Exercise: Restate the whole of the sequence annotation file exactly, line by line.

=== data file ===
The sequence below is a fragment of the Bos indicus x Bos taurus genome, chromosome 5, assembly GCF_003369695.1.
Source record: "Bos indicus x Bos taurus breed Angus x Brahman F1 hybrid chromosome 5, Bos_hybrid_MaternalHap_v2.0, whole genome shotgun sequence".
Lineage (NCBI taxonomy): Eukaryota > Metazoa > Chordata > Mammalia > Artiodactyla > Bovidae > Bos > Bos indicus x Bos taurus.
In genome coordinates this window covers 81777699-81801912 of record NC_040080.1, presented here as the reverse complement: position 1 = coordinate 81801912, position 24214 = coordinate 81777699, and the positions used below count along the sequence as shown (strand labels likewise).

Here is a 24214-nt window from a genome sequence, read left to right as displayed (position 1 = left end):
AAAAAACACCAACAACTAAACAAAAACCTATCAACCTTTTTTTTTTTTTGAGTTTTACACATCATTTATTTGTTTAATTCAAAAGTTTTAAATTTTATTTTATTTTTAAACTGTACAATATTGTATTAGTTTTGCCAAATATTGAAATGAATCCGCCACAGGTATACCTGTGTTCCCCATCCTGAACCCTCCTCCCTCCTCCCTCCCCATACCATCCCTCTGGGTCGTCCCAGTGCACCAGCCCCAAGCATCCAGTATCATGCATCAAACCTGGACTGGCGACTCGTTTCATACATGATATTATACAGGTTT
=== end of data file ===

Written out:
The sequence below is a fragment of the Bos indicus x Bos taurus genome, chromosome 5, assembly GCF_003369695.1.
Source record: "Bos indicus x Bos taurus breed Angus x Brahman F1 hybrid chromosome 5, Bos_hybrid_MaternalHap_v2.0, whole genome shotgun sequence".
Lineage (NCBI taxonomy): Eukaryota > Metazoa > Chordata > Mammalia > Artiodactyla > Bovidae > Bos > Bos indicus x Bos taurus.
In genome coordinates this window covers 81777699-81801912 of record NC_040080.1, presented here as the reverse complement: position 1 = coordinate 81801912, position 24214 = coordinate 81777699, and the positions used below count along the sequence as shown (strand labels likewise).

Here is a 24214-nt window from a genome sequence, read left to right as displayed (position 1 = left end):
AAAAAACACCAACAACTAAACAAAAACCTATCAACCTTTTTTTTTTTTTGAGTTTTACACATCATTTATTTGTTTAATTCAAAAGTTTTAAATTTTATTTTATTTTTAAACTGTACAATATTGTATTAGTTTTGCCAAATATTGAAATGAATCCGCCACAGGTATACCTGTGTTCCCCATCCTGAACCCTCCTCCCTCCTCCCTCCCCATACCATCCCTCTGGGTCGTCCCAGTGCACCAGCCCCAAGCATCCAGTATCATGCATCAAACCTGGACTGGCGACTCGTTTCATACATGATATTATACAGGTTT